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David Mickenberg Named Director of Wellesley's Davis Museum and Cultural Center
David Mickenberg has been named in the Summer of 2001 the Ruth Gordon Shapiro '37 Director of the Davis Museum and Cultural Center at Wellesley College. Mickenberg, who has been director of the Block Museum of Art at Northwestern University for 14 years, will assume his new post at Wellesley full time in January after a period of transition this fall. In addition to his museum duties, he will hold an academic appointment as senior lecturer in art. Mickenberg succeeds Susan M. Taylor who left Wellesley last summer to become the director of The Art Museum, Princeton University.
"David Mickenberg is an intellectually engaging collaborator with great energy and enthusiasm and an impressive record of achievement," said President Diana Chapman Walsh in announcing the appointment. "The search committee, which included trustees, senior staff, faculty, and museum professionals, was particularly impressed by his success at Northwestern in integrating the museum's collections and programs with the university's educational and scholarly activities. We anticipate that he will continue to strengthen the role of the Davis as a catalyst of explorations across boundaries that separate disciplines, departments, and other perspectives on the campus and beyond." (left: David Mickenberg, photo courtesy of Davis Museum and Cultural Center)
At Northwestern, Mickenberg spearheaded a $25 million fund raising effort for the redesign, expansion and endowment of the Block Museum, which re-opened one year ago. He implemented an international guest curatorial program and a summer curatorial internship program in technology and curatorial development. He oversaw exhibitions that traveled throughout the United States and Europe and implemented interdisciplinary programming in conjunction with all exhibitions. He was one of the authors of the catalogue and organizers of the exhibition, Printmaking in America: Collaborative Prints and Presses 1960-1990, which opened at the Block in 1995 and then subsequently traveled to the National Museum of American Art, Washington, D.C. He was the co-curator of the exhibition, Emigrants and Exiles: A Lost Generation of Austrian Artists in America, 1920-1950, which opened at the Osterreichische Galerie in Vienna in 1996 and then was seen at the Block Museum later that year. He is currently the curator of the project, The Last Expression: Art and Auschwitz, scheduled to open in September 2002 and then travel in the United States and Europe.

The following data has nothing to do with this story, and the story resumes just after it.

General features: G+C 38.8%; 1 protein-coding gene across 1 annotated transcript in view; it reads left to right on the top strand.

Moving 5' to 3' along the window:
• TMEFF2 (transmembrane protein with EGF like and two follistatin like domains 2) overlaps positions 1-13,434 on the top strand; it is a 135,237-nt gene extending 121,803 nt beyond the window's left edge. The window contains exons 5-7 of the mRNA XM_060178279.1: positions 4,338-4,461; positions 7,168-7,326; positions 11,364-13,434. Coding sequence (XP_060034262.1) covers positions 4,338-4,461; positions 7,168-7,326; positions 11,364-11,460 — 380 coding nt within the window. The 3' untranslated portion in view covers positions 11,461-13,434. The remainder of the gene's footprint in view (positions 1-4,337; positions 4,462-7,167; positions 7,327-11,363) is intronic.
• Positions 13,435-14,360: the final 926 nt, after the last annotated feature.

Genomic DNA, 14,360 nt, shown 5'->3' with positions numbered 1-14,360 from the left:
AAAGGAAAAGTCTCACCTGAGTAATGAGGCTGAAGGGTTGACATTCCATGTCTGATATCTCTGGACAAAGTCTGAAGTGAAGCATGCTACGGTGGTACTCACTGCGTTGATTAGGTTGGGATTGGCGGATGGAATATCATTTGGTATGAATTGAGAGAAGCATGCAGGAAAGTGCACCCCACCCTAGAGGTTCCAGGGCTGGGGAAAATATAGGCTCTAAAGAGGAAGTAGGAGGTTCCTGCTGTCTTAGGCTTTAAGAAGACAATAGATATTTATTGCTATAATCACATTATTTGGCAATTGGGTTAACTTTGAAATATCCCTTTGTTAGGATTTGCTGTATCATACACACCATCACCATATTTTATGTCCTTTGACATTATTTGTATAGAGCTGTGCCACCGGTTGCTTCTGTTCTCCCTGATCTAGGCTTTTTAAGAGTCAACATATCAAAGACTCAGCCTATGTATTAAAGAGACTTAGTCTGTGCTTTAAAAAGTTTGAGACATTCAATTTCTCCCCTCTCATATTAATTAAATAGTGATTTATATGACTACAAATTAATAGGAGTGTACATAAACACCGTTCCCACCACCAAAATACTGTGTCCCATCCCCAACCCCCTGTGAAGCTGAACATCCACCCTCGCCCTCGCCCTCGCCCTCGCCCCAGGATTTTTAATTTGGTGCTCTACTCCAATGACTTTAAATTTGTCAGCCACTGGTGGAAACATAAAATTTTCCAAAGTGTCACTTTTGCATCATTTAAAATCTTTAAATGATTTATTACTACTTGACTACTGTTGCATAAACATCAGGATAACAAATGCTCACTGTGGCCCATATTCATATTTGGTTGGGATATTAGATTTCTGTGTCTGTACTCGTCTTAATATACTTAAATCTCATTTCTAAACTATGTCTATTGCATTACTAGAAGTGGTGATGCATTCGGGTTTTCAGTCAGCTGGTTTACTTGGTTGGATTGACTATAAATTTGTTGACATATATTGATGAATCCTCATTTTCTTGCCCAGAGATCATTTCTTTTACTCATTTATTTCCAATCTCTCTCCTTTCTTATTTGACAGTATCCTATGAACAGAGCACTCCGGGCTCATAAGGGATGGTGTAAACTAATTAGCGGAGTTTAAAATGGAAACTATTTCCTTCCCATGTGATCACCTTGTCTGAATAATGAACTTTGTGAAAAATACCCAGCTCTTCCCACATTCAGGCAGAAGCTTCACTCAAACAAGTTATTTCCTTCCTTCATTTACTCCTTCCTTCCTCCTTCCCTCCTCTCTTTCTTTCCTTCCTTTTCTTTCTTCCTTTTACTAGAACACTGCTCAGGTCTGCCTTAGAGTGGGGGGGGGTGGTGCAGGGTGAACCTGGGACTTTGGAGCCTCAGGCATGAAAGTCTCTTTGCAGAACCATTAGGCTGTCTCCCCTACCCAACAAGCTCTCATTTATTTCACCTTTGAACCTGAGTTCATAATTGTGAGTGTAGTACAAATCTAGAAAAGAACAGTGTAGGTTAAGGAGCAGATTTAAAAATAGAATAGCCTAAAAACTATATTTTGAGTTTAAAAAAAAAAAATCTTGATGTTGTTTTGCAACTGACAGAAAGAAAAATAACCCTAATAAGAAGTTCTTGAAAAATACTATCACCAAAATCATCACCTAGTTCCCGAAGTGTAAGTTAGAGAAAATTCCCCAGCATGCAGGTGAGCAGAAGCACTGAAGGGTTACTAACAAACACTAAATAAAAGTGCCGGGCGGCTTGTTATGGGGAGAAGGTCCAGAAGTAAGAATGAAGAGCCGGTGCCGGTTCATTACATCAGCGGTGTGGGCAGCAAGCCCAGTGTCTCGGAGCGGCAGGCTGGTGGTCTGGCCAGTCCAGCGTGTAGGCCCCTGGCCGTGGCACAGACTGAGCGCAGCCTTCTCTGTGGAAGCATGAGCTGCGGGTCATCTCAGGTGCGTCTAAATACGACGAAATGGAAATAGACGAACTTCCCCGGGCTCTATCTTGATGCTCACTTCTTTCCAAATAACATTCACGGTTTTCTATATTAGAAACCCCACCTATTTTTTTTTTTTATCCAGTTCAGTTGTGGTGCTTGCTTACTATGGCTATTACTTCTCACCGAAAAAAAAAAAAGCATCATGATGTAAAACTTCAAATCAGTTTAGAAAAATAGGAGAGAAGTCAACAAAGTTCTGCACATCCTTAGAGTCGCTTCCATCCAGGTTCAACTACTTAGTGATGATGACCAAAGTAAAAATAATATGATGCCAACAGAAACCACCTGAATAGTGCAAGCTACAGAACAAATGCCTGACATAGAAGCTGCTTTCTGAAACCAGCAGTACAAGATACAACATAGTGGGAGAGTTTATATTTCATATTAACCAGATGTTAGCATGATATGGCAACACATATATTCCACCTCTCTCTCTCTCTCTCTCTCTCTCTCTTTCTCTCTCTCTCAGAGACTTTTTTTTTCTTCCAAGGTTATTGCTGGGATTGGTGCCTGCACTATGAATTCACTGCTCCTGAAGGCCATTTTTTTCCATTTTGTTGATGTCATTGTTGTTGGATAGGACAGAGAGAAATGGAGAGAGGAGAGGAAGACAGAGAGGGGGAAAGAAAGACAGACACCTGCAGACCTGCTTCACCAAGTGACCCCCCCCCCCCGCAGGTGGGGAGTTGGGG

In the museum's new space Mickenberg incorporated a digital gallery and classroom for technology-based arts projects, created a print, drawing and photography study center, moved the museum into close collaboration with the Center for Art and Technology and the Center for Interdisciplinary Research in the Arts at Northwestern, and developed partnerships with numerous departments and programs at the university. In collaboration with Northwestern's Academic Technologies unit, Mickenberg developed such interactive multimedia projects as the web site for The Last Expression Project (http://www.blockmuseum.northwestern.edu/ ), The Wall of Respect (http://www.blockmuseum.northwestern.edu/wallofrespect/ ) and Picturing Music, the latter two a product of the summer internship program in curatorial practices and technology.
Under his leadership the collections of the Block Museum of Art were dramatically expanded. He opened a major sculpture garden in 1989 with works by Joan Miro, Hans Arp, Henry Moore, Barbara Hepworth, Jacques Lipchitz, Arnoldo Pomodoro and has subsequently added works to the sculpture collection by Peter Reginato, Bryan Hunt, Lynn Chadwick, and Deborah Butterfield. The museum's collections of works on paper also have dramatically expanded on the areas of contemporary American and European works, the history of the arts in Chicago, and old masters.
Before his tenure at Northwestern, Mickenberg served as executive director of the Oklahoma Museum of Art during a period of major growth for the institution. He received his BA with honors in art history from Colgate University and his master's degree in art history from the University of Wisconsin. He also has undertaken additional graduate studies in medieval architectural history at Indiana University. At Northwestern, he has taught courses on museum architecture and on the politics and ethics of museums, has taught in the American Studies Program and in the Center for Art and Technology, and has lectured on international issues in arts administration.
"I am excited to be joining an academic community that has such an extraordinary commitment, at all levels of leadership, to the role of a museum on a college campus," said Mickenberg in accepting the appointment. "I look forward to working with the talented staff of the Davis Museum and with the faculty and students at Wellesley."
The director's position is named for Ruth Gordon Shapiro, a graduate in the Wellesley College class of 1937, who, with her husband Carl J. Shapiro, endowed the position in 2000 with a gift of $1,000,000. Currently living in Palm Beach, Florida, the Shapiros were long-time residents of the Boston area, where they continue to be prominent supporters of arts, medical, and educational institutions.
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